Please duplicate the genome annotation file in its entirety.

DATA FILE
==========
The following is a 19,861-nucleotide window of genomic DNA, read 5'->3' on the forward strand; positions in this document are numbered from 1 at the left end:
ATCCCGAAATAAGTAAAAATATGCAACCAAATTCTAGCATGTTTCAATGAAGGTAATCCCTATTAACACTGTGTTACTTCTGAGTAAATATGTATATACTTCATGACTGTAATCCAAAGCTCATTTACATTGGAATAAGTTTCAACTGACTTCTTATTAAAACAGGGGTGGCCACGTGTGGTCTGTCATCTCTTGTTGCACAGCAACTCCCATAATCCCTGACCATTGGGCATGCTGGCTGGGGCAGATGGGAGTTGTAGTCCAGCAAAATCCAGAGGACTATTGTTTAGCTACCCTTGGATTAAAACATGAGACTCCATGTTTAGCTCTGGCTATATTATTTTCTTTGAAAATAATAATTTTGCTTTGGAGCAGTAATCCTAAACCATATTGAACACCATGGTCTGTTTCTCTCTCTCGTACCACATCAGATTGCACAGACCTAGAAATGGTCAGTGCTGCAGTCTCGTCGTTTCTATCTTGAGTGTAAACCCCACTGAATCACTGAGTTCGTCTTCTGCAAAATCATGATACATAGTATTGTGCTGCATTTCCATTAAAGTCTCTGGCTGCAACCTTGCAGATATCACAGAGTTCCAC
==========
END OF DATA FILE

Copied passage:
The following is a 19,861-nucleotide window of genomic DNA, read 5'->3' on the forward strand; positions in this document are numbered from 1 at the left end:
ATCCCGAAATAAGTAAAAATATGCAACCAAATTCTAGCATGTTTCAATGAAGGTAATCCCTATTAACACTGTGTTACTTCTGAGTAAATATGTATATACTTCATGACTGTAATCCAAAGCTCATTTACATTGGAATAAGTTTCAACTGACTTCTTATTAAAACAGGGGTGGCCACGTGTGGTCTGTCATCTCTTGTTGCACAGCAACTCCCATAATCCCTGACCATTGGGCATGCTGGCTGGGGCAGATGGGAGTTGTAGTCCAGCAAAATCCAGAGGACTATTGTTTAGCTACCCTTGGATTAAAACATGAGACTCCATGTTTAGCTCTGGCTATATTATTTTCTTTGAAAATAATAATTTTGCTTTGGAGCAGTAATCCTAAACCATATTGAACACCATGGTCTGTTTCTCTCTCTCGTACCACATCAGATTGCACAGACCTAGAAATGGTCAGTGCTGCAGTCTCGTCGTTTCTATCTTGAGTGTAAACCCCACTGAATCACTGAGTTCGTCTTCTGCAAAATCATGATACATAGTATTGTGCTGCATTTCCATTAAAGTCTCTGGCTGCAACCTTGCAGATATCACAGAGTTCCAC